Black Sea side

For more than three months, Ukraine has been suffering from the war launched by the Russian army. Odessa, the great port of the Black Sea and the country’s third largest city, crosses it in a very special way. A former jewel of the Russian Empire, the “Saint Petersburg of the South” is an important part of the “New Russia”, fantasized by the ideologues of Putinism. It is an essential military target. But while it has undergone several rocket attacks, it remains impregnable for the time being – both by land and sea.

To understand what the Odessites and Ukrainians are going through, our editor-in-chief Michel Eltchaninoff went there, to spend a week in this port city where the grains necessary for the survival of much of the world are blocked. By meeting his intellectuals and his inhabitants, he offers us here his daily log. Today he tells how solidarity is organized in Odessa, by painting the moving portrait of a 69-year-old man, Viktor, for the occasion.

“Odessa seems strangely empty at the start of the week. Few traffic jams, sometimes deserted streets, deserted terraces. The tourist season, the highlight of the year, is cancelled. Many residents have left to seek refuge elsewhere in Ukraine or abroad. Two groups meet on the street:

“Hey, I thought you were gone…

– You can’t see that, because we’re here! We also thought you had left town…

– Well no!

Need and worry

But the city is home to at least 35,000 refugees from areas attacked or occupied by the Russians. They often had to flee hastily, without being able to take anything with them. So they go to help centers, like the one at school No. 17, right in the center. A banner stretched between imposing columns above the entrance sets the tone: “You are not refugees. You are the guests of Odessa.’

However, the sadness and concern can be read in the eyes of the families waiting in front. Inside, several dozen volunteers in black T-shirts are packing bags of food and basic necessities. Marina, who runs the operations, welcomes me with a big smile and shows me what we give to families: linen, crockery and kitchen utensils, shampoos, toothpaste and toothbrushes, laundry, washbasins, diapers, potties, prams, medicines… Trucks are coming from Ukraine and around the world. Odessites, from young people to poor retirees, spontaneously bring some of their groceries with them. But we still miss everything and it would be a disaster if solidarity were to diminish, because here we receive up to 600 families a day.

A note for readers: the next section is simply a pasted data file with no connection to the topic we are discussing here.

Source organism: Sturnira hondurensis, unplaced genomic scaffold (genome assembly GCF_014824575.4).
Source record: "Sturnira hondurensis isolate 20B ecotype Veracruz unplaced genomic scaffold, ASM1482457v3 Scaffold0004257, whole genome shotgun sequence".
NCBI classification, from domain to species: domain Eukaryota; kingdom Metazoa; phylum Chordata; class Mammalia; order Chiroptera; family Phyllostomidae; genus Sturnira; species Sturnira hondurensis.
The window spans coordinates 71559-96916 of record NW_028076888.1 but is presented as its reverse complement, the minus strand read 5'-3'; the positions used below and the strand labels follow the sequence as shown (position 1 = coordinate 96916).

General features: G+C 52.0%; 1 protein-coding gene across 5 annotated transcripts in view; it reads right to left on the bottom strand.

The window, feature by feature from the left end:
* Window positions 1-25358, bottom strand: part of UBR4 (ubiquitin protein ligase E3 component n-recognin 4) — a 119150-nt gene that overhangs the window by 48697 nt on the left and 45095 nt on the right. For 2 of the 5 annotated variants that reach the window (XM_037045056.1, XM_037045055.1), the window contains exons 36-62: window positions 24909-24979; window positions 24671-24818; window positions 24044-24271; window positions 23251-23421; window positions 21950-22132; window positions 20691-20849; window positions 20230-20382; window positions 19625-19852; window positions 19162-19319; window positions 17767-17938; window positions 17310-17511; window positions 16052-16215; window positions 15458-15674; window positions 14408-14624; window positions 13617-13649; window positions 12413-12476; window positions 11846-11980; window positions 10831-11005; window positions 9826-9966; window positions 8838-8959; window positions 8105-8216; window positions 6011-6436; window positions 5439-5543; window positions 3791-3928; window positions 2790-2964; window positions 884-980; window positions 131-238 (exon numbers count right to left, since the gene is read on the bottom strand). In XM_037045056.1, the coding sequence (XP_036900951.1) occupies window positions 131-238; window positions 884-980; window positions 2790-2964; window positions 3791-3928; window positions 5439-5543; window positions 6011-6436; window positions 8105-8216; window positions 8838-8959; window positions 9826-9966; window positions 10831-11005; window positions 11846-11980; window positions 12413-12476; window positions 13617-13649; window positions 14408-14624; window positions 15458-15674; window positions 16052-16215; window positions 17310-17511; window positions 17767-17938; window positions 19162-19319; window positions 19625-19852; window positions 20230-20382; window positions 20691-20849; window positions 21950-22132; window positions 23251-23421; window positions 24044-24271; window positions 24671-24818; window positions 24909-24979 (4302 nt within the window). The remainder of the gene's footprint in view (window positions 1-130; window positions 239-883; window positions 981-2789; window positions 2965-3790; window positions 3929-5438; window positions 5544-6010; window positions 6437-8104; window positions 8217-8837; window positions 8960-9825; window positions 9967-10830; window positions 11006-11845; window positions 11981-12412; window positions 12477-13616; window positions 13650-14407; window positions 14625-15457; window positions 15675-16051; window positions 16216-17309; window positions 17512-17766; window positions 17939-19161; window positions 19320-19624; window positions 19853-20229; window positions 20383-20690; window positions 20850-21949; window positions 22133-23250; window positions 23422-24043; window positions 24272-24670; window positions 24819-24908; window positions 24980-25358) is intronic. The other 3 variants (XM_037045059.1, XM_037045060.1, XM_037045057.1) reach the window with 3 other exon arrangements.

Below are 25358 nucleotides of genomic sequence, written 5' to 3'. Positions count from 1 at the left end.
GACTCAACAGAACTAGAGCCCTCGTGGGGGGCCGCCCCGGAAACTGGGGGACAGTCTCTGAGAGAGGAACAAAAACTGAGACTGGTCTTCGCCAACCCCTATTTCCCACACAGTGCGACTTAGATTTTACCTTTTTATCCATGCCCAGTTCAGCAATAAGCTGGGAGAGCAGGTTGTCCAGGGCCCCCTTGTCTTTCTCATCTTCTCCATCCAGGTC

“You are not refugees. You are the guests of Odessa” © Michel Eltchaninoff

Versatile solidaritys

What strikes me is that most of the volunteers in the center are internally displaced, from Donetsk, Kherson or elsewhere. I meet an agile and lively man, Victor† He is 69 years old. We sit down and he tells me his story. This former sports teacher and volleyball coach lived in Mariupol since 1978. When the war started on February 24, he quickly realized that the artillery fire would not stop. Water, electricity and gas were cut off after a few days. The city was surrounded.

So the residents of this high-rise district began to prepare their meals over campfires. Over the weeks, they dug the graves of their neighbors themselves, who died from lack of medicine. March was exceptionally cold. It was freezing at times, and our windows were broken.to see. With my wife we ​​slept fully clothed, under several layers of blankets. When we went to bed, we took each other’s hands. And we said goodbye. Viktor pauses, broken with emotion.

The bombs finally reached them after surviving a month and a half: the fifth floor was hit by a gunshot and their building started to burn. Victor and his wife managed to get to 9am. to go to their apartmente to get their cat back. The next morning they and two other couples walked more than twenty kilometers. They got lucky with the military roadblocks. The pro-Russian soldiers from Donbass, and then the Russian troops, let them pass. They were able to reach Berdiansk and then Zaporozhye. “We hadn’t had a hot shower in 45 days. We hadn’t eaten bread in weeks. With my beard I looked like a homeless man. I had lost 18 kilos since the beginning of the war. When we finally arrived in Odessa, at my sister’s house, my family did not recognize us.”

Victor.  © Michel Eltchaninoff

Viktor had to flee Mariupol and go to Odessa. © Michel Eltchaninoff

The categorical imperative in Odessa

A few days after arriving in Odessa, Viktor found this help center and he works there every day from 9:00 AM to 5:00 PM, unloading trucks, packing bags, running right and left. Thanks to Marina and the other managers there is a good atmosphere. What is their secret? “We are Odessites, she replies: even in bad luck we still joke.”

Viktor seems fulfilled: he is no longer just a refugee being helped, because he helps in turn. In the evening, before new air raids and a power outage, I have dinner with an archaeologist and historian, who now runs the Odessa Art Museum. Kirill Lipatove is concerned about the indifference that Western societies will undoubtedly gain in the face of the stalemate of this war: “At the end of 2022, say during the Christmas holidays, what we are experiencing here, in the middle of Europe, may seem to you as distant and abstract as the war in Afghanistan.” The face and voice of Viktor, the displaced Mariupol, suddenly come to mind. I answer with this single sentence, which immediately reminds me of the categorical imperative of: Kanto“No, it can, may not be.”

And find the second article of Michel Eltchaninoff : “The Dangerous Siren Song in Odessa”

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